Thank you – From Charles Bunker
Dear Friends and Colleagues
Please forgive me for using such an impersonal means of communication to thank all those who have sent their very kind condolences on Robin’s death. I would have preferred to have handwritten a letter to everyone, but notes of sympathy, condolences and best wishes have come from around the world and sadly there are far too many for me to deal with individually.
It has been lovely to learn how much Robin was appreciated by so many people from such wide and diverse backgrounds. The Callan Method and The Orchard Tea Gardens comprised Robin’s life’s work and I really think he would have been very touched to have learned how much these things mean to so many other people too.
I would also like to thank all those who came to Robin’s funeral. Friends from all over the world came to say their goodbyes at a quintessentially English funeral service, in a beautiful English church in Grantchester, which (as all those who have learnt or taught The Callan Method know) “isn’t a town; it’s a village”!
The funeral service was almost written by Robin’s fair hand as found on his desk, shortly after he died, were a number of Orders of Service which he had saved. It was these which created the framework for the hymns, the reading and the poetry.
‘The Lake Isle of Innisfree’ by W.B. Yeats was charmingly read by Andrew Mcleay, a long standing friend of Robin’s who opened a Callan school in Italy when Robin was there. This poem was chosen as, although suffering quite badly from dementia, Robin could recite the first verse of this poem up to a few weeks before he died.
As Robin was a co-founder of The Rupert Brooke Society, it was also appropriate to include one of Brooke’s poems. The obvious choice was ‘The Old Vicarage, Grantchester’ and this was exquisitely read by Mike Reed who co-founded, with Robin, The Rupert Brooke Society and The Rupert Brooke Museum. Mike’s phrasing was something very special and I, for one, will only be able to read this poem again using Mike’s interpretation.
The Rev. Dr Stuart Mews very kindly conducted the funeral service and spoke at some length about Robin’s life using, as his script, a history which Robin had written before he died. Dr Mews told how Robin’s ambition, as a young man, had been to be a member of the landed gentry with an income sufficient for him to study any matter which interested him. There was much amusement in the congregation as Dr Mews likened Robin to a Twentieth Century Lord Byron (but without the sexual scandals) passionate for literature, The Callan Method, Grantchester, Rupert Brooke and the Orchard Tea Gardens.
The service ended with the unaccompanied singing of ‘Danny Boy’ by soloist Emilia Hughes in recognition of Robin’s Irish roots and how much these meant to him. As we all stood, and Robin left the church, Emilia’s voice filled and resonated around the 14th and 15th century walls. Just perfect; – in fact, better than perfect.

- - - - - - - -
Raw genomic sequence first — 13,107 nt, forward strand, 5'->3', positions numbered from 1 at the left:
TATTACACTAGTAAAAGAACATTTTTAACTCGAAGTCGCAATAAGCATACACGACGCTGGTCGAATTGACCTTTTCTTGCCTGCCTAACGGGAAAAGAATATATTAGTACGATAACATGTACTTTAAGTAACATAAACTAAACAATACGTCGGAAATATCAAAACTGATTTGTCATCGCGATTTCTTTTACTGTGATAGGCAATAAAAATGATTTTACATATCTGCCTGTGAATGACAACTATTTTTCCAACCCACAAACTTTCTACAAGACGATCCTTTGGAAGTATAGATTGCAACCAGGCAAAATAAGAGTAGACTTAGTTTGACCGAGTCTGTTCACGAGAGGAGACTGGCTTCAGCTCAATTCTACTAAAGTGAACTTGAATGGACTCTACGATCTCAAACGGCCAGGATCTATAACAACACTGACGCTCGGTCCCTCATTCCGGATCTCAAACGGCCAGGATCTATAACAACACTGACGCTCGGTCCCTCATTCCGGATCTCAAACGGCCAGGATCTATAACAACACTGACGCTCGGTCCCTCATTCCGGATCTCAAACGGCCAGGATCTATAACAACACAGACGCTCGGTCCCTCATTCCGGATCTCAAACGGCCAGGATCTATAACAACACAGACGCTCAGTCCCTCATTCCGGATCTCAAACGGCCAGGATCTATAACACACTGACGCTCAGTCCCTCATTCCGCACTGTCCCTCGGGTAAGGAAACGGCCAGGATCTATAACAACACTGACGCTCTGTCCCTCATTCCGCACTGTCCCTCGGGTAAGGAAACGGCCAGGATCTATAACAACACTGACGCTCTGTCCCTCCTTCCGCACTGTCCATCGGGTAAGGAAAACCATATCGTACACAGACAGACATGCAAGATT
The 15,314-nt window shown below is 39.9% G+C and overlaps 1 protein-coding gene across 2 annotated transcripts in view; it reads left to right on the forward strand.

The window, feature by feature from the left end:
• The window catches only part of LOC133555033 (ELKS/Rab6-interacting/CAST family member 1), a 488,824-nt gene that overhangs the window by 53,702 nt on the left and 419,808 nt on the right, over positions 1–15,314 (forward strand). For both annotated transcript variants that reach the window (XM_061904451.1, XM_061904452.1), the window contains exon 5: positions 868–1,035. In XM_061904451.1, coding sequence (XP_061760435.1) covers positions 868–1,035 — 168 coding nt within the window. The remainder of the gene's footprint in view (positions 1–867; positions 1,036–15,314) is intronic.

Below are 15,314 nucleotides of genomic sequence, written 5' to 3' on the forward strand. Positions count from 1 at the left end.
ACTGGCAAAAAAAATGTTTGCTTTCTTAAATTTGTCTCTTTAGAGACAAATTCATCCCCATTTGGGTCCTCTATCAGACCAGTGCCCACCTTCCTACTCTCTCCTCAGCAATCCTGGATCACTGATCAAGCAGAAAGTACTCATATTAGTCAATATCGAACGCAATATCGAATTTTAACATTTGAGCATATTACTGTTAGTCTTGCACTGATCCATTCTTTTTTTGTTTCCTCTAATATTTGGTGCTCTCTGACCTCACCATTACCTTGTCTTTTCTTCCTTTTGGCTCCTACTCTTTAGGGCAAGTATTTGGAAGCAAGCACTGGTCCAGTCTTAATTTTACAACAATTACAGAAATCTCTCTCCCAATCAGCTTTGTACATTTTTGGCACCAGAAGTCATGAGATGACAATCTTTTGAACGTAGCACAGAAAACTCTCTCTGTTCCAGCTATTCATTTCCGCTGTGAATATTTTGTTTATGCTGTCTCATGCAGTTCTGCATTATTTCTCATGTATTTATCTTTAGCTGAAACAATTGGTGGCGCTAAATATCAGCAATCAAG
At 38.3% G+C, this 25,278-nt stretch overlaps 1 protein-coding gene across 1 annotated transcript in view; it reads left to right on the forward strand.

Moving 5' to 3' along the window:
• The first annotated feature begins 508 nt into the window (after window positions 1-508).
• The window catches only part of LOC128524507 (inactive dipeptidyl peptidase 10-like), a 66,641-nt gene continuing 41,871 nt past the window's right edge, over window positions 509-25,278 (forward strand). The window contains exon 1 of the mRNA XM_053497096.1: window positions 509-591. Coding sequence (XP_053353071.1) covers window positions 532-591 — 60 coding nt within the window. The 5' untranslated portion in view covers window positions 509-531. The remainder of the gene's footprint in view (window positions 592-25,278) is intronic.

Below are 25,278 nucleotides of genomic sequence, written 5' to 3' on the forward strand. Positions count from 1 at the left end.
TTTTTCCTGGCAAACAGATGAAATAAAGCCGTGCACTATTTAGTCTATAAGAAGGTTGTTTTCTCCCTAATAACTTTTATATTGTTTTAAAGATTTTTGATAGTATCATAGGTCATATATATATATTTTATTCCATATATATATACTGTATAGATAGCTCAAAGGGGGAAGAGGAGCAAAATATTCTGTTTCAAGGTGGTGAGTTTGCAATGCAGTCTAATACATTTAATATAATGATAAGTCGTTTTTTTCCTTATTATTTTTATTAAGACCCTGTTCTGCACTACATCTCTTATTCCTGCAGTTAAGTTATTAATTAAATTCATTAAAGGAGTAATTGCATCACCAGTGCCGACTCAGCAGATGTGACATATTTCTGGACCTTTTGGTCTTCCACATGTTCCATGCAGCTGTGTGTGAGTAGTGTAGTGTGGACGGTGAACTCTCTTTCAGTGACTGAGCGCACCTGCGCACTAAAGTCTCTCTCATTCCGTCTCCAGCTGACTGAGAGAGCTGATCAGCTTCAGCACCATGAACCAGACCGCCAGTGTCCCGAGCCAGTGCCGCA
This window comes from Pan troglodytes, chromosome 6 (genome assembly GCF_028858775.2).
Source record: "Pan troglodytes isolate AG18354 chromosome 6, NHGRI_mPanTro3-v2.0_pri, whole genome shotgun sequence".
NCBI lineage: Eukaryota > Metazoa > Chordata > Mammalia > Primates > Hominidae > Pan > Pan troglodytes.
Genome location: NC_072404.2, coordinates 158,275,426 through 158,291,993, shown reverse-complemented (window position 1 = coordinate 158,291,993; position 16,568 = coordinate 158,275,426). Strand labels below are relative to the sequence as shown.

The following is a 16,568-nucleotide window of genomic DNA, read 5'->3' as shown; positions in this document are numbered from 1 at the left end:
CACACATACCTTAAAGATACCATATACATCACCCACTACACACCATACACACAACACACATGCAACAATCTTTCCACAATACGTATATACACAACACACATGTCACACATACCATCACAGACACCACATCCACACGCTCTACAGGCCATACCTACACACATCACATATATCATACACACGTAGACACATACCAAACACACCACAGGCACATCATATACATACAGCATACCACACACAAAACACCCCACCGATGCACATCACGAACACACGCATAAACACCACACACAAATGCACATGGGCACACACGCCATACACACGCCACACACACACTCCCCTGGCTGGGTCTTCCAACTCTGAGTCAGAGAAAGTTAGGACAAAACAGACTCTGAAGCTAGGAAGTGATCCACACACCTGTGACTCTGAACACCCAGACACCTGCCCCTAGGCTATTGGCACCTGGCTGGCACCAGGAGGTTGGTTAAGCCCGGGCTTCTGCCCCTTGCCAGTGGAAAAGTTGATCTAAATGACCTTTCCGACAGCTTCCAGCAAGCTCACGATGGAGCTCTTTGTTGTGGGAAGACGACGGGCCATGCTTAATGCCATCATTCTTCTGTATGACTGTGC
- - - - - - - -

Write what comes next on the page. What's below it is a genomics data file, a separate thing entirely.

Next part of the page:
After Robin’s burial in the church grounds, we all walked the 250 yards to The Orchard Tea Gardens where, on a glorious spring afternoon, we chatted, intermingled and drank a toast to Robin and the very fond memories we all have of him.
It is a testament to Robin and his Callan Method that his funeral service was attended by people who had never met him and others who had met him just the once. Some had flown in especially from places like Dubai, Poland, Slovakia and Ireland to be there. They simply wanted to pay their respects to a man whose method of teaching English has played such a prominent part in their lives.
I would also like to say thank you to all those who have donated to Parkinson’s UK in memory of Robin. He was quite convinced that his Parkinson’s developed as a result of the many hours it took sitting still to write and rewrite his method. Those who saw Robin in the last few weeks of his life will know what a devastating illness it can be. In fighting a disease such as this every little bit helps which is why I am so grateful.
There are those who are wondering what will now happen with Robin’s businesses. The Orchard Tea Gardens has been gifted by Robin to a Charitable Trust. Robin bought the Tea Gardens to make sure that they would never be built upon, and this gift makes sure that they can never be changed. They will be preserved as part of Cambridgeshire’s cultural heritage, making them, in the words of Rupert Brooke, ‘forever England’.
The Callan Group of Companies has been left to Robin’s wider family. As many of you will be aware, I have been intimately involved in running the Callan Group for the last eighteen months and for a couple of years before that I was working alongside Robin as he moved into retirement. Interestingly, as far back as twenty years ago, Robin was telling people that his nephew would run his business one day; even though I had no idea of these plans until a couple of years ago! My family and I are determined to do our best to protect Robin’s legacy. We want the Callan Method to be a brand which everyone associated with it is proud.. I am really fortunate to have around me, not just a first class management team, but a group of people who know more about the Callan Method than I will ever know. We are all inveterably passionate about the Callan Method. With their advice, guidance, hard work and support, I am confident that together we will be able to build on his life’s work.
Once again, thank you for all your letters, emails, notes and postings of sympathy, condolences and best wishes. They are very much appreciated.
Kind regards and all best wishes